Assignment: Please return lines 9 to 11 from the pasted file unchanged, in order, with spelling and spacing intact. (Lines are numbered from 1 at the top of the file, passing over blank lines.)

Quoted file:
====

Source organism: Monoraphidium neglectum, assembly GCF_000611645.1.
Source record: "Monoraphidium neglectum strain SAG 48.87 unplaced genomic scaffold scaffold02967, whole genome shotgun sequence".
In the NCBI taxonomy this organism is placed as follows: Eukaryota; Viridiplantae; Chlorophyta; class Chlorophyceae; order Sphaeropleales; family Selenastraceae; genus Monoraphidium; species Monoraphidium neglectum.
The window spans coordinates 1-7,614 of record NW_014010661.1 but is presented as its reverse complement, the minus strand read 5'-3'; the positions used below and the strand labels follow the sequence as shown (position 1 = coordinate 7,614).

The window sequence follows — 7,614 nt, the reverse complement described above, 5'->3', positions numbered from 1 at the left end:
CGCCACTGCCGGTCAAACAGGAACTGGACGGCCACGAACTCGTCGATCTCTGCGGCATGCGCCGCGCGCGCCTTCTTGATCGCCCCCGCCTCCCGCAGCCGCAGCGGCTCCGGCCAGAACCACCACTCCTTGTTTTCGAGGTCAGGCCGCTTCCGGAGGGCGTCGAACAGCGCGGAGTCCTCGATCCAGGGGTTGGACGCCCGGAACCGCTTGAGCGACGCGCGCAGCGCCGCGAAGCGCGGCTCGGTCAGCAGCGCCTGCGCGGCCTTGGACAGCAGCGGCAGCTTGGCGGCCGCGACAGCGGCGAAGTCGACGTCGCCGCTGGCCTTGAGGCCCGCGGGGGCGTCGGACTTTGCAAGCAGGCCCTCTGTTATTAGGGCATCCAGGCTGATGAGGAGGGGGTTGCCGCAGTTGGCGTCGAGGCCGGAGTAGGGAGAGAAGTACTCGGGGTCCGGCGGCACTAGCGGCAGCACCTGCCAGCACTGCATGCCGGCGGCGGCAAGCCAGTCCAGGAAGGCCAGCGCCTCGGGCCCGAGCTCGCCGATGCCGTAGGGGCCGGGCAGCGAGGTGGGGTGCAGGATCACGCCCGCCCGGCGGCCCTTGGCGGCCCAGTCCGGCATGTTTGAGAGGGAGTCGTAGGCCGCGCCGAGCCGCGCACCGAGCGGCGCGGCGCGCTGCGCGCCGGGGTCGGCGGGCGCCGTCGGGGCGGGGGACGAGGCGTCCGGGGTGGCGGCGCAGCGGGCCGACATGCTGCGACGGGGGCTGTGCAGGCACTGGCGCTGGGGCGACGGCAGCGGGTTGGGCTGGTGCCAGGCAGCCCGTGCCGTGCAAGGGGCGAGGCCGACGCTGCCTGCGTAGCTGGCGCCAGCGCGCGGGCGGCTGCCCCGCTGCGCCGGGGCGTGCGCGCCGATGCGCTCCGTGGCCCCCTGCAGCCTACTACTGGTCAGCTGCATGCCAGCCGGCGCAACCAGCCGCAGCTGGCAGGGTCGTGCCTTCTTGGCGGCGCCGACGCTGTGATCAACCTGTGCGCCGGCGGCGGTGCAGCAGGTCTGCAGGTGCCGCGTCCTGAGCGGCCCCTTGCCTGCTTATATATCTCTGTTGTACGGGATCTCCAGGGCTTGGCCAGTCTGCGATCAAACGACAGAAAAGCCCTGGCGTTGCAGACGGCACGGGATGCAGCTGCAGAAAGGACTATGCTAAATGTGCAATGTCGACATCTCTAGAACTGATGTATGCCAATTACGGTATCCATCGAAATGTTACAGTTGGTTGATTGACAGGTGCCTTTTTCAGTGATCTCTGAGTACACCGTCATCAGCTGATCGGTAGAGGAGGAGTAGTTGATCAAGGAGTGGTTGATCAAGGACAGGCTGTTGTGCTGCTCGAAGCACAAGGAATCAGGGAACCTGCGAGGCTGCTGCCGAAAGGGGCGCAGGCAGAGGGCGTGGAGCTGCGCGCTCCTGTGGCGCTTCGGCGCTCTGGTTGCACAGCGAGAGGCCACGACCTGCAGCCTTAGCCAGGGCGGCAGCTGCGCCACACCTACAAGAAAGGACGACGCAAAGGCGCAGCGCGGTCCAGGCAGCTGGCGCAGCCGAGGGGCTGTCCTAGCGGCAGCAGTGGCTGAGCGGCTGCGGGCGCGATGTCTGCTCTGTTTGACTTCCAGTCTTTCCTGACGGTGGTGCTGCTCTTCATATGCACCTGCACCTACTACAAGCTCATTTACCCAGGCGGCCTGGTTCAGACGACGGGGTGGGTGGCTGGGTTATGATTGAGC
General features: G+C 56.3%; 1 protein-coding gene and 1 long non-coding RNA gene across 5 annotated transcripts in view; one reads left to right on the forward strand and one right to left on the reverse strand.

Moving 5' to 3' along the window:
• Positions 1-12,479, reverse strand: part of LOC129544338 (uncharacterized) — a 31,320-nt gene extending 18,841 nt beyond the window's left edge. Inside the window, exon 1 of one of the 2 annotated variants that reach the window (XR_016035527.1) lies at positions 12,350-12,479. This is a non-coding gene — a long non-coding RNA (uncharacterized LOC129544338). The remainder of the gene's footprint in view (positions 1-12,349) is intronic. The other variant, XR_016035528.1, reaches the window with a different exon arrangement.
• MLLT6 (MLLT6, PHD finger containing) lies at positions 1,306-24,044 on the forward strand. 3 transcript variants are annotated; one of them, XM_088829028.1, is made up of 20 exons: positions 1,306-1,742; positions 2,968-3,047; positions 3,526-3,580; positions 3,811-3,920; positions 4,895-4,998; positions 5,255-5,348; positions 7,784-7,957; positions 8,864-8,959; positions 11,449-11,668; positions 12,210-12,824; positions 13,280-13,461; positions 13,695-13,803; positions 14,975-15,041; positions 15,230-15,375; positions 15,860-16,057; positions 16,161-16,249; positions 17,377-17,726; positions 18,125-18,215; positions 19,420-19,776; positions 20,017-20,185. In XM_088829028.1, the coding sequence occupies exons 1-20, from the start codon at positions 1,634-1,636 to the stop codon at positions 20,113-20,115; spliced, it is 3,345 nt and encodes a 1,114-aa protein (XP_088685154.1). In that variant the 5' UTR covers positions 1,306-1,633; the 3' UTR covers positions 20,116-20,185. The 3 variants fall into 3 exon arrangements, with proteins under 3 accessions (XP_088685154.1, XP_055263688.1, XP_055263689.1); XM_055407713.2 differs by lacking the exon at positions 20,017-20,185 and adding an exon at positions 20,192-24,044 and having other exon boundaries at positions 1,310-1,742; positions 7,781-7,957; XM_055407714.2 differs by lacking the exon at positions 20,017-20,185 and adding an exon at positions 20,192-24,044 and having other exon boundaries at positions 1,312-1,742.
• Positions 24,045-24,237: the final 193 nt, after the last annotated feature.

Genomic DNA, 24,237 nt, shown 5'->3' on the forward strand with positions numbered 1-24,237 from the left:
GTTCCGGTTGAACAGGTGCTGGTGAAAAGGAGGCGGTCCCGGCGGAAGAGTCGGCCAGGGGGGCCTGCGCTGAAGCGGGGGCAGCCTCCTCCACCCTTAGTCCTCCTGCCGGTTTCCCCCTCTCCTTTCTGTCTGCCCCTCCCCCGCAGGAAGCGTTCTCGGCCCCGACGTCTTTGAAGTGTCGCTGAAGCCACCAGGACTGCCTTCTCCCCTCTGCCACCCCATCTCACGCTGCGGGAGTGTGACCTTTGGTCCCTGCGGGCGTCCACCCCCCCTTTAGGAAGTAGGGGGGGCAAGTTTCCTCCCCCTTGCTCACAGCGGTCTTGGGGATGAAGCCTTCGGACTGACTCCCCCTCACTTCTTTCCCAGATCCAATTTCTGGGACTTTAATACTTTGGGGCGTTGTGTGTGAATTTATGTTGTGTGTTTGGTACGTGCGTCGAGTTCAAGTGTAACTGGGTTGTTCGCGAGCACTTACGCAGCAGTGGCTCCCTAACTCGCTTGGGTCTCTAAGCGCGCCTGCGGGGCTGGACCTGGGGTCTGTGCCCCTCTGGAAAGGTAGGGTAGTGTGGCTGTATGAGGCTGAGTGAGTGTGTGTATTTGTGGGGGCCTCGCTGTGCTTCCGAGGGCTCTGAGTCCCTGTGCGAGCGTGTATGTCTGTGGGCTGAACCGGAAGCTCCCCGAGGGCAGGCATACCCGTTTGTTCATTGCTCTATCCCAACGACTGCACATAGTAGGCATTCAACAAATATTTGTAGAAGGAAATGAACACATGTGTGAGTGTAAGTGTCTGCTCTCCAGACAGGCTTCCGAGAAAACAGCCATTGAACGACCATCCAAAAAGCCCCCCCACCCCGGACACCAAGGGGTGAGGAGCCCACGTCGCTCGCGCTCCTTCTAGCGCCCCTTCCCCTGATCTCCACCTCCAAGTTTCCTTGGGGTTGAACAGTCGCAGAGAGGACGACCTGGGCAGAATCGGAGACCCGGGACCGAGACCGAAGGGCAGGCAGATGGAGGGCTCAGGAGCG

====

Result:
• Positions 1-12,479, reverse strand: part of LOC129544338 (uncharacterized) — a 31,320-nt gene extending 18,841 nt beyond the window's left edge. Inside the window, exon 1 of one of the 2 annotated variants that reach the window (XR_016035527.1) lies at positions 12,350-12,479. This is a non-coding gene — a long non-coding RNA (uncharacterized LOC129544338). The remainder of the gene's footprint in view (positions 1-12,349) is intronic. The other variant, XR_016035528.1, reaches the window with a different exon arrangement.
• MLLT6 (MLLT6, PHD finger containing) lies at positions 1,306-24,044 on the forward strand. 3 transcript variants are annotated; one of them, XM_088829028.1, is made up of 20 exons: positions 1,306-1,742; positions 2,968-3,047; positions 3,526-3,580; positions 3,811-3,920; positions 4,895-4,998; positions 5,255-5,348; positions 7,784-7,957; positions 8,864-8,959; positions 11,449-11,668; positions 12,210-12,824; positions 13,280-13,461; positions 13,695-13,803; positions 14,975-15,041; positions 15,230-15,375; positions 15,860-16,057; positions 16,161-16,249; positions 17,377-17,726; positions 18,125-18,215; positions 19,420-19,776; positions 20,017-20,185. In XM_088829028.1, the coding sequence occupies exons 1-20, from the start codon at positions 1,634-1,636 to the stop codon at positions 20,113-20,115; spliced, it is 3,345 nt and encodes a 1,114-aa protein (XP_088685154.1). In that variant the 5' UTR covers positions 1,306-1,633; the 3' UTR covers positions 20,116-20,185. The 3 variants fall into 3 exon arrangements, with proteins under 3 accessions (XP_088685154.1, XP_055263688.1, XP_055263689.1); XM_055407713.2 differs by lacking the exon at positions 20,017-20,185 and adding an exon at positions 20,192-24,044 and having other exon boundaries at positions 1,310-1,742; positions 7,781-7,957; XM_055407714.2 differs by lacking the exon at positions 20,017-20,185 and adding an exon at positions 20,192-24,044 and having other exon boundaries at positions 1,312-1,742.
• Positions 24,045-24,237: the final 193 nt, after the last annotated feature.